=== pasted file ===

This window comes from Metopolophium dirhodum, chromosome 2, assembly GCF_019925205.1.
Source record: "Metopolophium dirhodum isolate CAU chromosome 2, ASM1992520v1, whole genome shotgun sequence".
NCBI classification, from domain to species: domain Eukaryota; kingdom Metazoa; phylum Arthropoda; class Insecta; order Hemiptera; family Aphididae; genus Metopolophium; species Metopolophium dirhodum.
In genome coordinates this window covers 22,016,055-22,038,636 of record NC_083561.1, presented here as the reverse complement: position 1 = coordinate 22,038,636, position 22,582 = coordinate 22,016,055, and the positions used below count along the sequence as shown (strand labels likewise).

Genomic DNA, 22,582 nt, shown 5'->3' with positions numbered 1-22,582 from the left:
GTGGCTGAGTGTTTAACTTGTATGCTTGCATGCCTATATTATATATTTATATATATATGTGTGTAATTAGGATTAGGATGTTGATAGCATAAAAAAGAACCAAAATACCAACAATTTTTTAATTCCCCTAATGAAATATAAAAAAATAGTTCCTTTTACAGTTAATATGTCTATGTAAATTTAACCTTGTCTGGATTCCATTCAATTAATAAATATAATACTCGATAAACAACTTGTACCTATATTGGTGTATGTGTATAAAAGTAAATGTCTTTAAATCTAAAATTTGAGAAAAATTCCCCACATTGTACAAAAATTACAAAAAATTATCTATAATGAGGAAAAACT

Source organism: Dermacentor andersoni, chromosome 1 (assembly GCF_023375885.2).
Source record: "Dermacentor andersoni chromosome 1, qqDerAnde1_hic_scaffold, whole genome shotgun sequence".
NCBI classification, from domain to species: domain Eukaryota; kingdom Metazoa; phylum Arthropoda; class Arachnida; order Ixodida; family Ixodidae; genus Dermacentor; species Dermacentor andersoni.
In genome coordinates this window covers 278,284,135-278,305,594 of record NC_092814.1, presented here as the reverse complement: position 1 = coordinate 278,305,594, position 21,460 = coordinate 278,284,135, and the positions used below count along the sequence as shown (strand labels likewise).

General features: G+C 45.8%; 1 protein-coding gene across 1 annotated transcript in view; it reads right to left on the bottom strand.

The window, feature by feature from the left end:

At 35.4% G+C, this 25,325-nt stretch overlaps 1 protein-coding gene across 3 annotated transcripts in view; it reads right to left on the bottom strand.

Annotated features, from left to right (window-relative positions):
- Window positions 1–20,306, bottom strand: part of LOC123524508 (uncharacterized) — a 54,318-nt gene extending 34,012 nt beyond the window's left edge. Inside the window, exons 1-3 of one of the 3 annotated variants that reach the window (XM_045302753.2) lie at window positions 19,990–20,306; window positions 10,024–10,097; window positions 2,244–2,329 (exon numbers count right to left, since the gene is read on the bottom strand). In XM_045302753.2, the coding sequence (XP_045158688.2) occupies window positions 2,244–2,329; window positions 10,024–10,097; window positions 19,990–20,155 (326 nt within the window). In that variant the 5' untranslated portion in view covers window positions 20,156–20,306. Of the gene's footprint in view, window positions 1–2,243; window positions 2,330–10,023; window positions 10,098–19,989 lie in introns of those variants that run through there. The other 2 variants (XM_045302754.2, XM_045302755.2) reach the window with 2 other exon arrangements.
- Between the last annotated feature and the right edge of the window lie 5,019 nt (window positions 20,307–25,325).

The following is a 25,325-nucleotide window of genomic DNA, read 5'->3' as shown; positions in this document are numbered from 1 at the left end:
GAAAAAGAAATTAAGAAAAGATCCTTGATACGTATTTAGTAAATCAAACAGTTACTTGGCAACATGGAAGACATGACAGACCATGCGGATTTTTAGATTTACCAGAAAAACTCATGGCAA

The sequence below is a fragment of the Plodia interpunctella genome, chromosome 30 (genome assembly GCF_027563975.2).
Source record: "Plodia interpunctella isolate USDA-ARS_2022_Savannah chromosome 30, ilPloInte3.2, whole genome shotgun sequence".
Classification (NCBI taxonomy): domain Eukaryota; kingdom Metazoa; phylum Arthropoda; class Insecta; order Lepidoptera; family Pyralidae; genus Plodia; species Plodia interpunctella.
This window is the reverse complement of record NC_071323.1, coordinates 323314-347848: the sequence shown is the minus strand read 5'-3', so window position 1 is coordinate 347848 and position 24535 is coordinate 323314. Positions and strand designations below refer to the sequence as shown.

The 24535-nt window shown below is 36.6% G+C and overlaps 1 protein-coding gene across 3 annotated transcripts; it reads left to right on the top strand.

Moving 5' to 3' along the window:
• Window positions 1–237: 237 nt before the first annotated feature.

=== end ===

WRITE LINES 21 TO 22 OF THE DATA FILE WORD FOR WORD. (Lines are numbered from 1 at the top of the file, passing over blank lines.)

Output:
Classification (NCBI taxonomy): domain Eukaryota; kingdom Metazoa; phylum Arthropoda; class Insecta; order Lepidoptera; family Pyralidae; genus Plodia; species Plodia interpunctella.
This window is the reverse complement of record NC_071323.1, coordinates 323314-347848: the sequence shown is the minus strand read 5'-3', so window position 1 is coordinate 347848 and position 24535 is coordinate 323314. Positions and strand designations below refer to the sequence as shown.